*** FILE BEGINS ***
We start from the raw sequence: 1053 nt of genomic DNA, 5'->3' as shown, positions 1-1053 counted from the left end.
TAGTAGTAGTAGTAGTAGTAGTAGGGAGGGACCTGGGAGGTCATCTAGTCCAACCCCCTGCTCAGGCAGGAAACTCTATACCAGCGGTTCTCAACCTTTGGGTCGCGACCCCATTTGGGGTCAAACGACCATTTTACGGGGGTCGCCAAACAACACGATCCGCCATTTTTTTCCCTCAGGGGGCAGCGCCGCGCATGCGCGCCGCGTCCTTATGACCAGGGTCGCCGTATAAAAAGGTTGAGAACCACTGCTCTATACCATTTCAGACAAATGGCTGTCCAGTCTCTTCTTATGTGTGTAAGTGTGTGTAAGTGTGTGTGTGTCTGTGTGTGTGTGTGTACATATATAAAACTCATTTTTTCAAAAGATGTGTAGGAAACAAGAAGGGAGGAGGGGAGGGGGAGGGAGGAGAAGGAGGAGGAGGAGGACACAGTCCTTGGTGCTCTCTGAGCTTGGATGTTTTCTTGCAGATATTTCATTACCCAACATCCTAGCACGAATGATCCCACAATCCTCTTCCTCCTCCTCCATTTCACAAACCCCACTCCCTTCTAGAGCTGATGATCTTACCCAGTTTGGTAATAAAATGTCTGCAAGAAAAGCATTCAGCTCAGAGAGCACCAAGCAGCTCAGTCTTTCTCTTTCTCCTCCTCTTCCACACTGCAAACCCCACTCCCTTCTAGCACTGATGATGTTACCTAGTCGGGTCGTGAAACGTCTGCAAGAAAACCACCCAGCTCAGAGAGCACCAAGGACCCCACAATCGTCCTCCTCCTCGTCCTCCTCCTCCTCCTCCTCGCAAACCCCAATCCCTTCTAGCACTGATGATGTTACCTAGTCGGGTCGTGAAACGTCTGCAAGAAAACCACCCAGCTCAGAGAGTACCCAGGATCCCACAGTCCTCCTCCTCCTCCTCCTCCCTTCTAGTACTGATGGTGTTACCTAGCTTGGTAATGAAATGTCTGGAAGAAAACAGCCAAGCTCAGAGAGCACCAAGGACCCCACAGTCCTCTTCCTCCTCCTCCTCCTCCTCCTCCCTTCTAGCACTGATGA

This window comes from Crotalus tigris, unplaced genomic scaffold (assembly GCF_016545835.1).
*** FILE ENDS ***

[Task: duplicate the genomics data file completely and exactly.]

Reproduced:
We start from the raw sequence: 1053 nt of genomic DNA, 5'->3' as shown, positions 1-1053 counted from the left end.
TAGTAGTAGTAGTAGTAGTAGTAGGGAGGGACCTGGGAGGTCATCTAGTCCAACCCCCTGCTCAGGCAGGAAACTCTATACCAGCGGTTCTCAACCTTTGGGTCGCGACCCCATTTGGGGTCAAACGACCATTTTACGGGGGTCGCCAAACAACACGATCCGCCATTTTTTTCCCTCAGGGGGCAGCGCCGCGCATGCGCGCCGCGTCCTTATGACCAGGGTCGCCGTATAAAAAGGTTGAGAACCACTGCTCTATACCATTTCAGACAAATGGCTGTCCAGTCTCTTCTTATGTGTGTAAGTGTGTGTAAGTGTGTGTGTGTCTGTGTGTGTGTGTGTACATATATAAAACTCATTTTTTCAAAAGATGTGTAGGAAACAAGAAGGGAGGAGGGGAGGGGGAGGGAGGAGAAGGAGGAGGAGGAGGACACAGTCCTTGGTGCTCTCTGAGCTTGGATGTTTTCTTGCAGATATTTCATTACCCAACATCCTAGCACGAATGATCCCACAATCCTCTTCCTCCTCCTCCATTTCACAAACCCCACTCCCTTCTAGAGCTGATGATCTTACCCAGTTTGGTAATAAAATGTCTGCAAGAAAAGCATTCAGCTCAGAGAGCACCAAGCAGCTCAGTCTTTCTCTTTCTCCTCCTCTTCCACACTGCAAACCCCACTCCCTTCTAGCACTGATGATGTTACCTAGTCGGGTCGTGAAACGTCTGCAAGAAAACCACCCAGCTCAGAGAGCACCAAGGACCCCACAATCGTCCTCCTCCTCGTCCTCCTCCTCCTCCTCCTCGCAAACCCCAATCCCTTCTAGCACTGATGATGTTACCTAGTCGGGTCGTGAAACGTCTGCAAGAAAACCACCCAGCTCAGAGAGTACCCAGGATCCCACAGTCCTCCTCCTCCTCCTCCTCCCTTCTAGTACTGATGGTGTTACCTAGCTTGGTAATGAAATGTCTGGAAGAAAACAGCCAAGCTCAGAGAGCACCAAGGACCCCACAGTCCTCTTCCTCCTCCTCCTCCTCCTCCTCCCTTCTAGCACTGATGA

This window comes from Crotalus tigris, unplaced genomic scaffold (assembly GCF_016545835.1).